Is everything bigger in Texas?
With 92 exhibitors per year and only a decade-long history, the Dallas Art Fair
isn’t the grandest stop on the international art market circuit. But its 10th annual edition, which ends Sunday, showed how an increasingly prominent network of public institutions and private collections have turned the fair into a Texas institution, and an important fair for the country.
The fair has been able to capitalize on the historic synergy between the city’s museums and their board members, which gives Dallas its art market firepower. Last year, it attracted nearly 15,000 attendees, putting it within spitting distance of much older fairs such as Art Brussels—and can see its exhibitors sell works within the mid-six-figure range.
“It’s a very cohesive arts community,” said John Sughrue, a real estate developer who co-founded the fair in 2009 with Chris Byrne, a local curator, and located it in the Fashion Institute Gallery, a building Sughrue owns in the arts district. “The institutions, the collectors, we’re all in this together.”
The collectors are also of a caliber that galleries feel comfortable bringing work for up to seven figures. Tim Van Laere Gallery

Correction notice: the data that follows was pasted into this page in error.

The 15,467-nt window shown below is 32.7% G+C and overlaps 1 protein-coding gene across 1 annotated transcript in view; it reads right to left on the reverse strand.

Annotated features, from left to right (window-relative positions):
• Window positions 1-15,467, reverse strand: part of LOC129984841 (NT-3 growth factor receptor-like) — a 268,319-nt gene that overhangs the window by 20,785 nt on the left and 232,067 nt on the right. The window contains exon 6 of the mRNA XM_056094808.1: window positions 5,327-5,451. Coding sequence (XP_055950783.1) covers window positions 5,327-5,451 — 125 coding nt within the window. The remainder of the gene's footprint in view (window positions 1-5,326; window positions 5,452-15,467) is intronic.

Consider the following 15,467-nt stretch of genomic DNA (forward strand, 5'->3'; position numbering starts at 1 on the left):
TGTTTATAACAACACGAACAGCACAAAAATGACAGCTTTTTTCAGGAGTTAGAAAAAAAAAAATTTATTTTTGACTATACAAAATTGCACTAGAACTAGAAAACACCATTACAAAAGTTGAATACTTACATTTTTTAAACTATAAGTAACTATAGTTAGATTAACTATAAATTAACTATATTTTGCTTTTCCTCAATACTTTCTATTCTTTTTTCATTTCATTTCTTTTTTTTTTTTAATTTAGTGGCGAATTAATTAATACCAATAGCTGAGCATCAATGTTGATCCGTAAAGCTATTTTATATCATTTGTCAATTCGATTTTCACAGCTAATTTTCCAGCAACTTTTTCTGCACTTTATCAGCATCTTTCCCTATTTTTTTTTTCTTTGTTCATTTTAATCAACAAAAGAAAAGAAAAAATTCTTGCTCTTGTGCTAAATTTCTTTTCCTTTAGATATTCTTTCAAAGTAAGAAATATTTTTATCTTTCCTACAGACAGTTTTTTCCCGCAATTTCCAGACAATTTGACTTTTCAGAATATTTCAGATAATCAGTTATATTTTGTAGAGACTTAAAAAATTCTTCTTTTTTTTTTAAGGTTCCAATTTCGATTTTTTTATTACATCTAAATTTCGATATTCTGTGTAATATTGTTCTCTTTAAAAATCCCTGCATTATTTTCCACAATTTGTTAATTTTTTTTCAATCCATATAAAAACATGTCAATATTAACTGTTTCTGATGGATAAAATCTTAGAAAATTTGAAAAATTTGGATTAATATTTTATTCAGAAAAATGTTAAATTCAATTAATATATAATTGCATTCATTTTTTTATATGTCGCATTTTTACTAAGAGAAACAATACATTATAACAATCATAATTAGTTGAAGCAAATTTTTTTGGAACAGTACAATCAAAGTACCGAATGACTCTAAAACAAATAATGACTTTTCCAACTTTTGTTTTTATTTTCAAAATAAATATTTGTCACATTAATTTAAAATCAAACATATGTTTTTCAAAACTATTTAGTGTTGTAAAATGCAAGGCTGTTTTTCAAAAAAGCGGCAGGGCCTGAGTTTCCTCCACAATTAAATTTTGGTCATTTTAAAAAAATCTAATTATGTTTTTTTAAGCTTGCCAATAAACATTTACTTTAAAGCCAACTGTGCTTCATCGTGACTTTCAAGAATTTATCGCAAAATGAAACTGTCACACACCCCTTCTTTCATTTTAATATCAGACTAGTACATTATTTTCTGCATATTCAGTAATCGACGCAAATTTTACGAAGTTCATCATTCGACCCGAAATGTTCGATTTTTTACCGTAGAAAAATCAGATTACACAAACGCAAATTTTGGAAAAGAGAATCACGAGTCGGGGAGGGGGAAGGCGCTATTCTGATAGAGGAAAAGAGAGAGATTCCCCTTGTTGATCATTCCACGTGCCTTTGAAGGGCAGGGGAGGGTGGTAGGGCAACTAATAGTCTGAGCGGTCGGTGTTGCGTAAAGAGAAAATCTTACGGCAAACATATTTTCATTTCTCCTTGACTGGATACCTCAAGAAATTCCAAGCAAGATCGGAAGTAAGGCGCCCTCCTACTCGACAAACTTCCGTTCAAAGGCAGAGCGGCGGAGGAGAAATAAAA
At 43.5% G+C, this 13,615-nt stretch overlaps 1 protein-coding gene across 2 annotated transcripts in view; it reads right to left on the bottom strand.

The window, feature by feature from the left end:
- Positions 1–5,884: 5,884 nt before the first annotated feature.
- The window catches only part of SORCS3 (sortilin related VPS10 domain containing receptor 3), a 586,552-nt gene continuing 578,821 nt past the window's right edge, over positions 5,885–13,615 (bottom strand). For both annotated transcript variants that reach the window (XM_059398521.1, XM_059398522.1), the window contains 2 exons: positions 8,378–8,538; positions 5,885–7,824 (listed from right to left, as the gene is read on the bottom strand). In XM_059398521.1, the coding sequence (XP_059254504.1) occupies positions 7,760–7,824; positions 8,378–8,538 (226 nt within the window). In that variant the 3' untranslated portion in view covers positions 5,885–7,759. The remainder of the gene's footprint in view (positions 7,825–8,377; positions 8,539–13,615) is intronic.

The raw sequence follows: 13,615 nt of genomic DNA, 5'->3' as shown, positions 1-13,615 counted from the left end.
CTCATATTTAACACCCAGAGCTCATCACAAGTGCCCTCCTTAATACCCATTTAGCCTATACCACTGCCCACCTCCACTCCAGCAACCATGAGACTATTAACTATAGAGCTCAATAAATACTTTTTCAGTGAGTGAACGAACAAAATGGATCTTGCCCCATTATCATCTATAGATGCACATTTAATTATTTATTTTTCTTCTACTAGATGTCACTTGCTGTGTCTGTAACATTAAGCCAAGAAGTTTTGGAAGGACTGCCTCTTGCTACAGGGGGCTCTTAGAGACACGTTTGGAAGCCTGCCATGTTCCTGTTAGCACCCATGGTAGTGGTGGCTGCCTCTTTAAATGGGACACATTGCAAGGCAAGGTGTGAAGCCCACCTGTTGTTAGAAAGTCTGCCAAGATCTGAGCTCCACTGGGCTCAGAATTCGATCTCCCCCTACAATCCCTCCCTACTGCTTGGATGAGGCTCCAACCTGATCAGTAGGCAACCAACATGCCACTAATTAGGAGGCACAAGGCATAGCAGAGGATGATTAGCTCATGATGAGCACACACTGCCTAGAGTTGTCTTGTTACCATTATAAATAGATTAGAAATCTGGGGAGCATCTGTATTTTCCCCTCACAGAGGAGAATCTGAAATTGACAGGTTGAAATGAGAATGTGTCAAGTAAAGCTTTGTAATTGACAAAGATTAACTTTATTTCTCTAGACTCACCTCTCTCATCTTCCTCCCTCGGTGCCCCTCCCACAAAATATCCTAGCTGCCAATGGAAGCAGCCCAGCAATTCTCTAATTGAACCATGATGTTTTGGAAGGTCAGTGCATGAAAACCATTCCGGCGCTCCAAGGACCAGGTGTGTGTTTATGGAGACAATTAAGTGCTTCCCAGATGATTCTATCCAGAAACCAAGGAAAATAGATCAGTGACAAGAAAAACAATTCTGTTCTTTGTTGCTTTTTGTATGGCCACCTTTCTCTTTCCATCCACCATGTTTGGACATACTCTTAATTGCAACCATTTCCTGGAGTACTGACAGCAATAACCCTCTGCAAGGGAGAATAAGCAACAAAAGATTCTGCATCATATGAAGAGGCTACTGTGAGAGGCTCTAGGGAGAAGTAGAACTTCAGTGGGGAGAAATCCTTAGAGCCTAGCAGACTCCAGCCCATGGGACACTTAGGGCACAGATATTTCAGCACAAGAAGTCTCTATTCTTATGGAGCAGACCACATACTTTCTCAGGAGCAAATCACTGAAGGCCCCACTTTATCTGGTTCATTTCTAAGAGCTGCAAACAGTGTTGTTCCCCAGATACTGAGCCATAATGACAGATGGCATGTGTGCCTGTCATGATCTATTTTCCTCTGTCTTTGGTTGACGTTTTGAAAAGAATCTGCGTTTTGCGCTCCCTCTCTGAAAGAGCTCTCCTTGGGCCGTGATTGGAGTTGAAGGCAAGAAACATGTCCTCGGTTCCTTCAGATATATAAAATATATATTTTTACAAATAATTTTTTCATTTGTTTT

from Antwerp shipped over
’s gigantic sculpture Lemur
(2009), for sale for €935,000 ($1.15 million), and Madrid’s Galeria Javier Lopez & Fer Frances
’s gigantic Vivien,
priced at $1 million.
Additional works sold for prices in the mid-six-figure range—respectable for any fair in the country, not just Dallas. At Paul Kasmin Gallery
, from New York,
’s Adolescents by the Sea
(1947) sold for $375,000, and
’s Water No. 18
, a gouache on paper work from 1969, sold for $225,000.
Representatives from the gallery, which participated the fair for the first time, said they weren’t expecting to sell work at that price point, and from that time period, so early in the week.
“We were advised to bring works more geared toward our 21st century contemporary program, and lo and behold, yesterday we sold a Milton Avery and a Lee Krasner,” said Eric Gleason, a director at Paul Kasmin. “It’s indicative of more substantive art historical knowledge—maybe more than people give [the collectors] credit for.”